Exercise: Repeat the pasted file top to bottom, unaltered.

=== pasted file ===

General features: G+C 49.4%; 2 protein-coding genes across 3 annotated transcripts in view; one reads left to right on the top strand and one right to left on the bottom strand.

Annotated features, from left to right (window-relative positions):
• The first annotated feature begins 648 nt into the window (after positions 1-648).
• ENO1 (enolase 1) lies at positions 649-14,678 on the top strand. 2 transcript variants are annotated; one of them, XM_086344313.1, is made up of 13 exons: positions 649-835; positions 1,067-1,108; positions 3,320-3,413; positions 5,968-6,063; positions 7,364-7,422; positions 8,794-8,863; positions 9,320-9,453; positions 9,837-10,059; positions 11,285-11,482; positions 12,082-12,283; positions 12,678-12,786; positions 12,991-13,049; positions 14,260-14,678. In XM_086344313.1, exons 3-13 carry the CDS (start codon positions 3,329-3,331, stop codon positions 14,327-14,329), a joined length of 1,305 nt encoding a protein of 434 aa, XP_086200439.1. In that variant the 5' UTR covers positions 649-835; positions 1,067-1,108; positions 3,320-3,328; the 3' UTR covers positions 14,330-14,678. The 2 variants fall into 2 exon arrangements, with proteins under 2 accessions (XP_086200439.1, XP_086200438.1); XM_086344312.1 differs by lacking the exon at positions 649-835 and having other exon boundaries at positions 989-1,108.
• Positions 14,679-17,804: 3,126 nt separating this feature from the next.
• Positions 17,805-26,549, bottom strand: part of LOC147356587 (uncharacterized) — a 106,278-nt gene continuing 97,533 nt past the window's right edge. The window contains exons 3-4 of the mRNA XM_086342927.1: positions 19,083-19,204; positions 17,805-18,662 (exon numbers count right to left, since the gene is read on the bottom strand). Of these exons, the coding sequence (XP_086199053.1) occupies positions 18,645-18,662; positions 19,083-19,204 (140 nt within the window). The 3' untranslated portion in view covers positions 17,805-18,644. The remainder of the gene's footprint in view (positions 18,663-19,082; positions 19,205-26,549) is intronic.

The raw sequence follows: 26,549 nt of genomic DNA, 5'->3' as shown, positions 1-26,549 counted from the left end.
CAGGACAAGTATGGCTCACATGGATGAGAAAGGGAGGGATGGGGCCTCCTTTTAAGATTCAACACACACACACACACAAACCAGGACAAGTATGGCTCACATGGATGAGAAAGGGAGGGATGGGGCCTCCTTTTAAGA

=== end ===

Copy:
General features: G+C 49.4%; 2 protein-coding genes across 3 annotated transcripts in view; one reads left to right on the top strand and one right to left on the bottom strand.

Annotated features, from left to right (window-relative positions):
• The first annotated feature begins 648 nt into the window (after positions 1-648).
• ENO1 (enolase 1) lies at positions 649-14,678 on the top strand. 2 transcript variants are annotated; one of them, XM_086344313.1, is made up of 13 exons: positions 649-835; positions 1,067-1,108; positions 3,320-3,413; positions 5,968-6,063; positions 7,364-7,422; positions 8,794-8,863; positions 9,320-9,453; positions 9,837-10,059; positions 11,285-11,482; positions 12,082-12,283; positions 12,678-12,786; positions 12,991-13,049; positions 14,260-14,678. In XM_086344313.1, exons 3-13 carry the CDS (start codon positions 3,329-3,331, stop codon positions 14,327-14,329), a joined length of 1,305 nt encoding a protein of 434 aa, XP_086200439.1. In that variant the 5' UTR covers positions 649-835; positions 1,067-1,108; positions 3,320-3,328; the 3' UTR covers positions 14,330-14,678. The 2 variants fall into 2 exon arrangements, with proteins under 2 accessions (XP_086200439.1, XP_086200438.1); XM_086344312.1 differs by lacking the exon at positions 649-835 and having other exon boundaries at positions 989-1,108.
• Positions 14,679-17,804: 3,126 nt separating this feature from the next.
• Positions 17,805-26,549, bottom strand: part of LOC147356587 (uncharacterized) — a 106,278-nt gene continuing 97,533 nt past the window's right edge. The window contains exons 3-4 of the mRNA XM_086342927.1: positions 19,083-19,204; positions 17,805-18,662 (exon numbers count right to left, since the gene is read on the bottom strand). Of these exons, the coding sequence (XP_086199053.1) occupies positions 18,645-18,662; positions 19,083-19,204 (140 nt within the window). The 3' untranslated portion in view covers positions 17,805-18,644. The remainder of the gene's footprint in view (positions 18,663-19,082; positions 19,205-26,549) is intronic.

The raw sequence follows: 26,549 nt of genomic DNA, 5'->3' as shown, positions 1-26,549 counted from the left end.
CAGGACAAGTATGGCTCACATGGATGAGAAAGGGAGGGATGGGGCCTCCTTTTAAGATTCAACACACACACACACACAAACCAGGACAAGTATGGCTCACATGGATGAGAAAGGGAGGGATGGGGCCTCCTTTTAAGA